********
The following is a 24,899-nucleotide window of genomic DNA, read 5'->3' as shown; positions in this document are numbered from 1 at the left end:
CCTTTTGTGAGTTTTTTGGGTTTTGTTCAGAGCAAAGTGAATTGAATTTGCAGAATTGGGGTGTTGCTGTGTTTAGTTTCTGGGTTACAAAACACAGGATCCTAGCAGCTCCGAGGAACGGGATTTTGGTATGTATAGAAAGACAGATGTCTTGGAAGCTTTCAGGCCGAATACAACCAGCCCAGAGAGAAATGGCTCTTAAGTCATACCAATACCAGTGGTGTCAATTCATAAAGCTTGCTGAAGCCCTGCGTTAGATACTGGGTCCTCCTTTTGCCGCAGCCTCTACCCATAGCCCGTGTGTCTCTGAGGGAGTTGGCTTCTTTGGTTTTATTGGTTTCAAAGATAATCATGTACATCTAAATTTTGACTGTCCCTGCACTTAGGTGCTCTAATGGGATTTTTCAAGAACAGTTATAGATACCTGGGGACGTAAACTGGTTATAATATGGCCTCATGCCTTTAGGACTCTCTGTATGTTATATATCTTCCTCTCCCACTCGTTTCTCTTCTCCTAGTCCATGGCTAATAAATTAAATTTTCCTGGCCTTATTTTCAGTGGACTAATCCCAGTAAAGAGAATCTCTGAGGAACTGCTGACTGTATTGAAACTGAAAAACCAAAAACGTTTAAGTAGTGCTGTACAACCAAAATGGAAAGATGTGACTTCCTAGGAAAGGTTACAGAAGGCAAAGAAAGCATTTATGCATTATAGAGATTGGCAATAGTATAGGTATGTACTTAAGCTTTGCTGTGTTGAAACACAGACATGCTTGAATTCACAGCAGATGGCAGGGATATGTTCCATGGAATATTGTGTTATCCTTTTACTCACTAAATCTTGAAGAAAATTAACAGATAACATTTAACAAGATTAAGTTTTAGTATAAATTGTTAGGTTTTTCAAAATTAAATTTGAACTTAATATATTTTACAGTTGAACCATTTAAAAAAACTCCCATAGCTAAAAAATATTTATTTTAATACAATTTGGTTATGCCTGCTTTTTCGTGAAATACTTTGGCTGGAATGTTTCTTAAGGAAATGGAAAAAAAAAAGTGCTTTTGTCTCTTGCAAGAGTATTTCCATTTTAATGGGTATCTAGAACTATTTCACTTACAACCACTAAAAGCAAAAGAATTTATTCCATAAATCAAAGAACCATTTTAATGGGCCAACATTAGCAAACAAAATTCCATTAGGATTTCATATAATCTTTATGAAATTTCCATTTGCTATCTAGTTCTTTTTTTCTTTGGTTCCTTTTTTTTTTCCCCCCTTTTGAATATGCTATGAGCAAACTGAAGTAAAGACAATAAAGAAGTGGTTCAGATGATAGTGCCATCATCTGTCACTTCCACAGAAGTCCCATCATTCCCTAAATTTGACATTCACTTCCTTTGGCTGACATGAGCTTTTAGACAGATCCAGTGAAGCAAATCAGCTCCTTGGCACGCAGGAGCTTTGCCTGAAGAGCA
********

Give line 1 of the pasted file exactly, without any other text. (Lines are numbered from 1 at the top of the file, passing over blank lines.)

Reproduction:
The following is a 24,899-nucleotide window of genomic DNA, read 5'->3' as shown; positions in this document are numbered from 1 at the left end: